Paraneoplastic limbic encephalitis, first described as a clinical entity in 1968  is characterized by short-term memory deficits, mood and behavioral changes and relative preservation of other cognitive functions. There may be seizures, which are most often partial complex in nature. Moreover, hypothalamic involvement can manifest with hyperthermia, hyperphagia or pituitary hormonal deficits . Patients with PLE often present with symptoms of neurological involvement distant from the limbic system (commonly brainstem and cerebellum). Bakheit and colleagues  found that only 32% of patients had isolated limbic encephalitis. The neurological symptoms often precede identification of the tumor by weeks or months and the non-specific nature and diversity of symptoms add to the difficulty in diagnosing this rare clinical entity.
The most frequent neoplasms associated with PLE are small cell lung cancer, testicular tumors, thymoma, Hodgkin's lymphoma and breast cancer. In an analysis of 50 patients with PLE, Gultekin and colleagues  found that lung cancer was the most common neoplasm identified in 50% of cases, followed by testicular and breast carcinoma in 20% and 8%, respectively. The neurological symptoms preceded the diagnosis of cancer in approximately two-thirds of patients with a median duration of three and a half months.
Paraneoplastic limbic encephalitis can pose a diagnostic challenge in patients with cognitive impairment, especially when there is no evidence of malignant disease, and can be easily mistaken for viral encephalomyelitis or rapidly progressive neurodegenerative disease. Even in the presence of malignancy, the neurological symptoms can be easily attributed to cranial metastases.
An MRI scan of the brain is the most sensitive radiological investigation to diagnose limbic encephalitis. Typically, it shows hyperintense lesions in the medial temporal lobes and these are best visualized in T2 and axial FLAIR sequences without significant contrast enhancement. A CSF examination is seldom diagnostic of this condition, and the most common findings are consistent with inflammatory changes (pleocytosis, increased protein, oligoclonal bands and increased immunoglobulin content). Anti-neuronal antibodies are frequently found in the serum or CSF of patients with PLE, but the absence of these antibodies does not exclude the diagnosis. The most common is the anti-Hu antibody, which is present in about 50% of patients with small cell lung cancer presenting with limbic encephalitis and the anti-Ta antibody associated with testicular cancer . Moreover, the presence of antibodies can be predictive for a good response to immunosuppressive therapy .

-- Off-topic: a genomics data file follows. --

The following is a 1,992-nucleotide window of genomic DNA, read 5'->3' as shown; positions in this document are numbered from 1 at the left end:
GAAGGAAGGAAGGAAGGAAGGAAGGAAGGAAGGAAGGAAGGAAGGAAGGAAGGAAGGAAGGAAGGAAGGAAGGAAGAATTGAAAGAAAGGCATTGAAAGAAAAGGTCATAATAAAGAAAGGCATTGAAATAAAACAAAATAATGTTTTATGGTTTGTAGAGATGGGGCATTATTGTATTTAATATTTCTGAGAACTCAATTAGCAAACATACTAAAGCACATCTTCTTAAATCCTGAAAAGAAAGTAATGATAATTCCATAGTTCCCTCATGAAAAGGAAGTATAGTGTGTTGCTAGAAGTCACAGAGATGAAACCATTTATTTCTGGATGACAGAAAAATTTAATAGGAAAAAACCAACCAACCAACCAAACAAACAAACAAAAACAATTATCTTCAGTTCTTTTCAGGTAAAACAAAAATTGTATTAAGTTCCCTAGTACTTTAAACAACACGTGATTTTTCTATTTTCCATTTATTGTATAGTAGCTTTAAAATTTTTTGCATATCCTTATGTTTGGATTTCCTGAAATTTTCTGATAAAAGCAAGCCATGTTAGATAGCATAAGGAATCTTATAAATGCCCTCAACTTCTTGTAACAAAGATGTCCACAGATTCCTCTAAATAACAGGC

Electroencephalography can be a useful tool in order to support the diagnosis of limbic encephalitis, as it can demonstrate focal or generalized slowing and/or sharp wave epileptiform activity predominantly in the temporal regions . The treatment should be directed at the associated malignancy, which frequently improves the neurological symptoms and is superior to immunomodulatory therapy.
Our patient's case highlights the importance of considering PLE in the differential diagnosis of altered mental status in patients with lung malignancy, if there is no readily identifiable cause of cognitive impairment on initial investigations. Prompt diagnosis and early treatment of malignancy provides the best chance of clinical improvement in patients with this rare disorder.
Written informed consent was obtained from the patient for publication of this case report and any accompanying images. A copy of the written consent is available for review by the Editor-in-Chief of this journal.